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Made in India Magazine | October 21, 2020

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THE INDIAN FESTIVAL SEASON

THE INDIAN FESTIVAL SEASON
Deepak Gopalakrishnan

The Indian festival season is here. September, October and November are generally three months that pass by in a blur if you’re Indian, because three of the biggest festivals in the Hindu calendar happen during this time. They’re Diwali, Dusshera and Ganesh Chaturthi. Add to the mix Id and Christmas, which occur in September and December respectively, and it’s just complete mayhem.

Dusshera and Diwali are known to be the ‘twin festivals’. The former is celebrated as the occasion of Rama the king of Ayodhya slaying the demon king Ravana and rescuing Sita. The latter celebrates the killing of the demon Narakasasura by Krishna in the company of his warrior wife, Satyabhama.

In different parts of the country, Dusshera festivities include burning of the Ravana idol, and processions of Mother Durga. The Durga Puja in Calcutta is world-famous for the number of devotees it attracts every year. Diwali is the one constant across the length and breadth of India, where every house lights an earthen lamp on its porch to invite Lakshmi, the Goddess of wealth. Crackers are burnt to usher in an age of happiness and peace.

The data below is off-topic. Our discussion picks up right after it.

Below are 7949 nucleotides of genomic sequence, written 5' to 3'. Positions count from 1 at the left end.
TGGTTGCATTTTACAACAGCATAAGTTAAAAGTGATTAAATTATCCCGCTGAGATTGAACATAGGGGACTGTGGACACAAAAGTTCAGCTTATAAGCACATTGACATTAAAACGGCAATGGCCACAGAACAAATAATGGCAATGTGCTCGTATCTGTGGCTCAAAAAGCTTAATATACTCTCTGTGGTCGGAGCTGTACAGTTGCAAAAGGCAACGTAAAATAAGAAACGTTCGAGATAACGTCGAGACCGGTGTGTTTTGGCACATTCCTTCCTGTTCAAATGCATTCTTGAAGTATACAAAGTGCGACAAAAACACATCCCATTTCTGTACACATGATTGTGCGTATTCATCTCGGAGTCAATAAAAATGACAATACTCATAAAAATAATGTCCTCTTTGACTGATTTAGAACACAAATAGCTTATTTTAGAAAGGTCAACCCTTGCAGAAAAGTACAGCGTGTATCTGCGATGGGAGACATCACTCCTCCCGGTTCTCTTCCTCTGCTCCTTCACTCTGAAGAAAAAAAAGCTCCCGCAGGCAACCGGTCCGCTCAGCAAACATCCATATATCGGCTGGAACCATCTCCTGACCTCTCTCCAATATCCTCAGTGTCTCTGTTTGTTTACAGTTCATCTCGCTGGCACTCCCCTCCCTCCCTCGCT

Ganesh Chaturthi is the celebration of the birth of perhaps India’s most favourite Gods, the elephant-headed Ganesha. In every house of India, you will find many, many idols of Ganesha on the mantelpiece or display shelf. Legend has it that he lost his head in a fight with his father, Shiva, for the honour of his mother, Parvati. Plagued by regret and sadness at having killed his own son, Shiva then replaces the lost head with that of an elephant.

Many of my favourite childhood memories are closely tied to one or the other of these festivals. I still remember my mother placing a book in front of a Ganesha idol when I was four or five and getting me to repeat a Sanskrit verse with my eyes closed and hands joined. Every Dusshera, my parents would take me to a fair by the foot of the hill to buy trinkets and small toys. On Diwali day, mom would wake us up at dawn and light the first lamp. Later in the day we would go cracker shopping.

Ultimately, then, this is probably the most important part of festivals: the sense of family, of belonging, of community. The underlying message of Id and Christmas is also this, that we must all spread a bit of love to the world around us while we’re here, and perhaps then our lives will move further toward the light of peace and joy.

In that spirit, happy festival season, everyone! Do not forget to have fun.

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